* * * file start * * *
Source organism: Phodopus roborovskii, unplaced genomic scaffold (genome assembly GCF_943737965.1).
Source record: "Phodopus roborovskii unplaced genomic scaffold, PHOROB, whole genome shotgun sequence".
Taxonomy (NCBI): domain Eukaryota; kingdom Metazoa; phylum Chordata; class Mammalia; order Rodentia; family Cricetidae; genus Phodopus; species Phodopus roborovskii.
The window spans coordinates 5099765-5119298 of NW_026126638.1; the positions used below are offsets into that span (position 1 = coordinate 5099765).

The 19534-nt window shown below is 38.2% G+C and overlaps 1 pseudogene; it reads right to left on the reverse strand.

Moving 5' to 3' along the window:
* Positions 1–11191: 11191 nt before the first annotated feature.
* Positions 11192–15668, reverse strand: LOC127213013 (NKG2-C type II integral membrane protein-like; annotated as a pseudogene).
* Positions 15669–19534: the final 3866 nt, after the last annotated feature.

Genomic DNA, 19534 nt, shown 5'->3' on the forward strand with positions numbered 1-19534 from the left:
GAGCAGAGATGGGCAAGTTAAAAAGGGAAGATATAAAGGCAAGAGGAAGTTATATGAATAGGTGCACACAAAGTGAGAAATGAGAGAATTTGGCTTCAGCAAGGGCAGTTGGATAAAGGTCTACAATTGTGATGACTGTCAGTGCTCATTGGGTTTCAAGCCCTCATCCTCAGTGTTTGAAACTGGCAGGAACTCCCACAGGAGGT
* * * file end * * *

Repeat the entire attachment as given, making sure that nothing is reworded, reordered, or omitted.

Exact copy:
Source organism: Phodopus roborovskii, unplaced genomic scaffold (genome assembly GCF_943737965.1).
Source record: "Phodopus roborovskii unplaced genomic scaffold, PHOROB, whole genome shotgun sequence".
Taxonomy (NCBI): domain Eukaryota; kingdom Metazoa; phylum Chordata; class Mammalia; order Rodentia; family Cricetidae; genus Phodopus; species Phodopus roborovskii.
The window spans coordinates 5099765-5119298 of NW_026126638.1; the positions used below are offsets into that span (position 1 = coordinate 5099765).

The 19534-nt window shown below is 38.2% G+C and overlaps 1 pseudogene; it reads right to left on the reverse strand.

Moving 5' to 3' along the window:
* Positions 1–11191: 11191 nt before the first annotated feature.
* Positions 11192–15668, reverse strand: LOC127213013 (NKG2-C type II integral membrane protein-like; annotated as a pseudogene).
* Positions 15669–19534: the final 3866 nt, after the last annotated feature.

Genomic DNA, 19534 nt, shown 5'->3' on the forward strand with positions numbered 1-19534 from the left:
GAGCAGAGATGGGCAAGTTAAAAAGGGAAGATATAAAGGCAAGAGGAAGTTATATGAATAGGTGCACACAAAGTGAGAAATGAGAGAATTTGGCTTCAGCAAGGGCAGTTGGATAAAGGTCTACAATTGTGATGACTGTCAGTGCTCATTGGGTTTCAAGCCCTCATCCTCAGTGTTTGAAACTGGCAGGAACTCCCACAGGAGGT